6  Tampa Bay  9
 3  Philadelphia  33
 3  Philadelphia  31     Jan. 27 – Edward Jones Dome
 2  Chicago  19  
Jan. 13 – Lambeau Field  3  Philadelphia  24
Jan. 20 – The Dome at America's Center
   1  St. Louis  29  
 5  San Francisco  15 NFC Championship
 4  Green Bay  17
 4  Green Bay  25   Feb. 3 – Louisiana Superdome
 1  St. Louis  45  
Wild card playoffs  
Divisional playoffs
Jan. 12 – Network Associates Coliseum  N1  St. Louis  17
Jan. 19 – Foxboro Stadium
   A2  New England  20
 6  NY Jets  24 Super Bowl XXXVI
 3  Oakland  13
 3  Oakland  38     Jan. 27 – Heinz Field
 2  New England  16*  
Jan. 13 – Pro Player Stadium  2  New England  24
Jan. 20 – Heinz Field
   1  Pittsburgh  17  
 5  Baltimore  20 AFC Championship
 5  Baltimore  10
 4  Miami  3  
 1  Pittsburgh  27  
* Indicates overtime victory


The following teams and players set all-time NFL records during the season:

Record Player/Team Previous Record Holder[3]
Most Sacks, Season* Michael Strahan, New York Giants (22.5) Mark Gastineau, New York Jets, 1984 (22.0)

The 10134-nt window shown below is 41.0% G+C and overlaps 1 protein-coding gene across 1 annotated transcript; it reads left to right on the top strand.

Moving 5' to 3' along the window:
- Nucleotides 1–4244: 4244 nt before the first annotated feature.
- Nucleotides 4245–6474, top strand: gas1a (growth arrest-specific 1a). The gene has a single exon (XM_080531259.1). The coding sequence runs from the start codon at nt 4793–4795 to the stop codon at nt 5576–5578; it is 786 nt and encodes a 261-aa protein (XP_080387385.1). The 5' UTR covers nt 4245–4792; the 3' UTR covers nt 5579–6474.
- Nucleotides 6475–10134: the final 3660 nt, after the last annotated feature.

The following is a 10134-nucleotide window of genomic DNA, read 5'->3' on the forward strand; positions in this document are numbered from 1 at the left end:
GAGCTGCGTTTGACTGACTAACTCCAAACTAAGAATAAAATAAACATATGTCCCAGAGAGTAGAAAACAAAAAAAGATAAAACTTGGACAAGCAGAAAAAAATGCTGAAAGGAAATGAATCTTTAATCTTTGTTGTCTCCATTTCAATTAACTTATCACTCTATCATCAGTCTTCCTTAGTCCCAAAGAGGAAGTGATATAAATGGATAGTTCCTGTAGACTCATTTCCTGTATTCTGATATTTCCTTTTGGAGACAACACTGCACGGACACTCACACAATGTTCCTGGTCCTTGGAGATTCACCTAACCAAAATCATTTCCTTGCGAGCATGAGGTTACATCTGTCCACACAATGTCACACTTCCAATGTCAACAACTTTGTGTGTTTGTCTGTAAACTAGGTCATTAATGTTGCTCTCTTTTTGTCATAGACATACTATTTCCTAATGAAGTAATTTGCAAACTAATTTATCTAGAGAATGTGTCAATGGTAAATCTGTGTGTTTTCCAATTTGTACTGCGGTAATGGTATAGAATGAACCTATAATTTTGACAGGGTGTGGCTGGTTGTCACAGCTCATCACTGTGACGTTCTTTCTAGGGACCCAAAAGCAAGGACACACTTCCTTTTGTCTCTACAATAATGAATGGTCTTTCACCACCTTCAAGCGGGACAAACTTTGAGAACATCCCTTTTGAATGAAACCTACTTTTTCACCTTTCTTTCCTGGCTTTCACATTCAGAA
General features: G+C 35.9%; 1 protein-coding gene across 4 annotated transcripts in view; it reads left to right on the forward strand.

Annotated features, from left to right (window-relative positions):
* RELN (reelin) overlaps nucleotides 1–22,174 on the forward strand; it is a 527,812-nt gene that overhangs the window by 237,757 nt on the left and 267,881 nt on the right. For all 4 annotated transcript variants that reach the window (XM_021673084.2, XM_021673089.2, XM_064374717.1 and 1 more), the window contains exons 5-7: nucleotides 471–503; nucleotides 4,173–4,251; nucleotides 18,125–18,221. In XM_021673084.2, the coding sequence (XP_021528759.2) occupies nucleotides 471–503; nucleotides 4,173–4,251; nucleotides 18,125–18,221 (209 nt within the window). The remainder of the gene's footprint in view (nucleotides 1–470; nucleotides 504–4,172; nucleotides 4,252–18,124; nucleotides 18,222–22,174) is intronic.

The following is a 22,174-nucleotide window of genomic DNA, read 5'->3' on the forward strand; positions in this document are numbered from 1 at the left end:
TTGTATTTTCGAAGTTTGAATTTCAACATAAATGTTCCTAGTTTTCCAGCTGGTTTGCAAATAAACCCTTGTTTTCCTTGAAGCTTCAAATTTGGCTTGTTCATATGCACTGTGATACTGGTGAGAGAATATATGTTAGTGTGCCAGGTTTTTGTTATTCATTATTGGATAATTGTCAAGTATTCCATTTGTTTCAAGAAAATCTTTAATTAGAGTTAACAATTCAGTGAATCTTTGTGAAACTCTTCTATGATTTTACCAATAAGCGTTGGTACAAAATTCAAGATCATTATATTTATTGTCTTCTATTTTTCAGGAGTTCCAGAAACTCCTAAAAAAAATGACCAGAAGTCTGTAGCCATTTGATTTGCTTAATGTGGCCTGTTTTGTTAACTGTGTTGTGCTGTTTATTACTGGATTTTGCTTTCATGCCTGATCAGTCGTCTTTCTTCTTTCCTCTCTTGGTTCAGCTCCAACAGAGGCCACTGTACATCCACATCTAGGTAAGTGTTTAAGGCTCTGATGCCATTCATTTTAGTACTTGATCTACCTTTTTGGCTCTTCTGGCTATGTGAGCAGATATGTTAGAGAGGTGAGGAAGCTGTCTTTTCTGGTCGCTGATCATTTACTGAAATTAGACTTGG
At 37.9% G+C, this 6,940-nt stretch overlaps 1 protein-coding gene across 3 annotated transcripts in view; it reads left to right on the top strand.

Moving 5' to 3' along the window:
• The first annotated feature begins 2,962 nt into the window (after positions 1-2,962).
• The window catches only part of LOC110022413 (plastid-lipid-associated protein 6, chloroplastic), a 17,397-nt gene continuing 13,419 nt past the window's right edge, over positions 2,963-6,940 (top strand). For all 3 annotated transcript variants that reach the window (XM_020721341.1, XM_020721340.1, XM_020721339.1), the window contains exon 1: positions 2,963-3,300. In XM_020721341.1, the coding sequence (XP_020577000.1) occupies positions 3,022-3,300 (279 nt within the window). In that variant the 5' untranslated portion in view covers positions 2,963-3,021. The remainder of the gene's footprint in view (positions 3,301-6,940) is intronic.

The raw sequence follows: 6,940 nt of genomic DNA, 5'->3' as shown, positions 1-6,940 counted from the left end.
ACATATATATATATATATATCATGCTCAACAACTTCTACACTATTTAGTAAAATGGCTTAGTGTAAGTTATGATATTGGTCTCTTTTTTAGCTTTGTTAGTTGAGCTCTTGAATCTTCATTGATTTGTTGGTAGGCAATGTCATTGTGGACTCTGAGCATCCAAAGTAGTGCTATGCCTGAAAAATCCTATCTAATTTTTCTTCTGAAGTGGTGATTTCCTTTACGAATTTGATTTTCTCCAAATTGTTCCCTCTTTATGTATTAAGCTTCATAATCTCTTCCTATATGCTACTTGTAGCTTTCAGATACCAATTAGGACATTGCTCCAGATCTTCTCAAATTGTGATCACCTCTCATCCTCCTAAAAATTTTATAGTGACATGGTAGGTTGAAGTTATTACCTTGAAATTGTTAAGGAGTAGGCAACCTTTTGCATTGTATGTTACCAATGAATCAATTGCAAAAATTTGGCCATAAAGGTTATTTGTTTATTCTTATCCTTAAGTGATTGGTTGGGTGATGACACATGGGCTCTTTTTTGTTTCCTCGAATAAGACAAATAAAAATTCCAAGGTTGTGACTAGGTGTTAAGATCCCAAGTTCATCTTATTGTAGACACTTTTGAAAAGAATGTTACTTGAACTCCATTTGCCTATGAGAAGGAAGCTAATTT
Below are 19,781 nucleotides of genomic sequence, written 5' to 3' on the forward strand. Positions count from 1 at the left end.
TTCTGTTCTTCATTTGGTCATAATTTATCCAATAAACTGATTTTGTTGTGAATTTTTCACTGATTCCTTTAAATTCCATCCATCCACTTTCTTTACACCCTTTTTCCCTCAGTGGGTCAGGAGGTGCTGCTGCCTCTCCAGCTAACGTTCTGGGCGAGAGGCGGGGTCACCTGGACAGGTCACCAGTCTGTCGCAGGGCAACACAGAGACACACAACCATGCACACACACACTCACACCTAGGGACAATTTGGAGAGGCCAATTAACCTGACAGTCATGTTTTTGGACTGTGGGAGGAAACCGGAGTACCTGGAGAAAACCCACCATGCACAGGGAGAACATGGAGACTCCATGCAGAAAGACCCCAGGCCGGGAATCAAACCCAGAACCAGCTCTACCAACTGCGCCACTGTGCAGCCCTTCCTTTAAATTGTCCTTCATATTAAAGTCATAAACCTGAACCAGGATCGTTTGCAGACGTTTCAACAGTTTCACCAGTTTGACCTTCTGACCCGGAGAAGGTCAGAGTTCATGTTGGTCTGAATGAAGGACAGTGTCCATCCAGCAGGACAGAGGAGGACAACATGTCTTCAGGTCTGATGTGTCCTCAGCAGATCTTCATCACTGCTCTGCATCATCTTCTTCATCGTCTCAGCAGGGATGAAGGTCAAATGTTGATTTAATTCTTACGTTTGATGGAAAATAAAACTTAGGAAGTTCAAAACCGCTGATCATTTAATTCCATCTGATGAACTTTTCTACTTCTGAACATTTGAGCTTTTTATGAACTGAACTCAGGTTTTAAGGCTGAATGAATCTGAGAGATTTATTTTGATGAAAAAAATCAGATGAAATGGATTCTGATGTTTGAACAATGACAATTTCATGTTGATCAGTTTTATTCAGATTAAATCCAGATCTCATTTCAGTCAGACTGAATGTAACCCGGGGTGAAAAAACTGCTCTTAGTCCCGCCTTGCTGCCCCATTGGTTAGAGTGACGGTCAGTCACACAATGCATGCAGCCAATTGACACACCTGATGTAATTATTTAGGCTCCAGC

Most Consecutive Games Lost, Season Carolina (15) Tied by 4 teams (14)

* – Sack statistics have only been compiled since 1982.

Statistical leaders


Points scored St. Louis Rams (503)
Total yards gained St. Louis Rams (6,930)
Yards rushing Pittsburgh Steelers (2,774)
Yards passing St. Louis Rams (4,903)
Fewest points allowed Chicago Bears (203)
Fewest total yards allowed Pittsburgh Steelers (4,504)
Fewest rushing yards allowed Pittsburgh Steelers (1,195)
Fewest passing yards allowed Dallas Cowboys (3,019)


Scoring Marshall Faulk, St. Louis (128 points)
Touchdowns Marshall Faulk, St. Louis (21 TDs)
Most field goals made Jason Elam, Denver (31 FGs)
Rushing Priest Holmes, Kansas City (1,555 yards)
Passing Kurt Warner, St. Louis (101.4 rating)
Passing touchdowns Kurt Warner, St. Louis (36 TDs)
Pass receiving Rod Smith, Denver (113 catches)
Pass receiving yards David Boston, Arizona (1,598)
Punt returns Troy Brown, New England (14.2 average yards)
Kickoff returns Ronney Jenkins, San Diego (26.6 average yards)
Interceptions Ronde Barber, Tampa Bay and Anthony Henry, Cleveland (10)
Punting Todd Sauerbrun, Carolina (47.5 average yards)
Sacks Michael Strahan, New York Giants (22.5)


Most Valuable Player Kurt Warner, Quarterback, St. Louis
Coach of the Year Dick Jauron, Chicago
Offensive Player of the Year Marshall Faulk, Running back, St. Louis
Defensive Player of the Year Michael Strahan, Defensive End, New York Giants
Offensive Rookie of the Year Anthony Thomas, Running Back, Chicago
Defensive Rookie of the Year Kendrell Bell, Linebacker, Pittsburgh
NFL Comeback Player of the Year Garrison Hearst, Running Back, San Francisco
Walter Payton NFL Man of the Year Jerome Bettis, Running Back, Pittsburgh
Super Bowl Most Valuable Player Tom Brady, Quarterback, New England